Tuesday, August 18, 2015

I have learned a lot this semester.  A child’s culture and family background greatly impacts his experience and learning.  I strongly connected to the story of Lia Lee, a Hmong child with epilepsy, who suffered under the cultural dissonance between her family and the medical doctors in Merced, California (Fadiman, 2012).  There are multiple perspectives on each situation—none are inherently right or wrong.  Educators need to consider the family and cultural beliefs present.  Teachers should focus on developing relationships with families based on mutual respect and consideration.  Then and only then can a true reciprocal partnership be achieved.  Ultimately, as in the case of Lia, it is the child who suffers when parents and teachers are unable to come together on goals and practices.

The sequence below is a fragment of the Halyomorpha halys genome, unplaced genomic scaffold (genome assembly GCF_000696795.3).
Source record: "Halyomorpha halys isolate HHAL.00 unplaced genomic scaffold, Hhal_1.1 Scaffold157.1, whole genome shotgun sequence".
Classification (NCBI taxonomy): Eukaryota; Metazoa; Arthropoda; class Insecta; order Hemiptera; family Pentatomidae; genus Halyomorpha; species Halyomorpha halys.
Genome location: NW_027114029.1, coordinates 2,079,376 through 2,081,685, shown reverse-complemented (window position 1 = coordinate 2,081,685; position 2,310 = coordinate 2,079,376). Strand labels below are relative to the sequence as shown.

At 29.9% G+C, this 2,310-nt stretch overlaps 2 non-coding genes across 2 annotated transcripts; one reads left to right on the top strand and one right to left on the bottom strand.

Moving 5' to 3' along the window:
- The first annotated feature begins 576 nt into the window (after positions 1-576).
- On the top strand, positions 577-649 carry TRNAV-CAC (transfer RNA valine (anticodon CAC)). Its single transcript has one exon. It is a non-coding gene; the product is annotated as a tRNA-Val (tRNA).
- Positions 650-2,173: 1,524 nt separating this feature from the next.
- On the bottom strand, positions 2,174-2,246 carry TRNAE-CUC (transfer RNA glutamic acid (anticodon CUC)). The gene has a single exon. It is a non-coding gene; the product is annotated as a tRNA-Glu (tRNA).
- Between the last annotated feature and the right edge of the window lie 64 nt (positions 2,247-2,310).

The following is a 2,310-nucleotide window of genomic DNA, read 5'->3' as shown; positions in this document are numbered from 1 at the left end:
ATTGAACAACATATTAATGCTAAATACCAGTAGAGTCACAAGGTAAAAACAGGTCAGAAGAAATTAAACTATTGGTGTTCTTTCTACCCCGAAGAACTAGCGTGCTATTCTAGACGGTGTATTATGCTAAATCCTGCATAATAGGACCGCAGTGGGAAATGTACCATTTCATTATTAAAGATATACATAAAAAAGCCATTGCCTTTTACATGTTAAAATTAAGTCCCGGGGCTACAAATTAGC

Fadiman, A. (2012). The spirit catches you and you fall down: A Hmong child, her American doctors, and the collision of two cultures. New York, NY: Farrar, Straus, and Giroux.


  1. Sarah,

    I enjoyed reading your post. I really liked the reference you made to the "reciprocal relationship." This is something that I think we should always strive for. I know we build relationships all the time but do we always consider if they are reciprocal and what does that look like for the children and families that we are working with.

    Best wishes,


  2. Sarah,
    Great Job!! I agree with you, educators have to consider their students' culture and background. They have to respect differences as they respect similarities.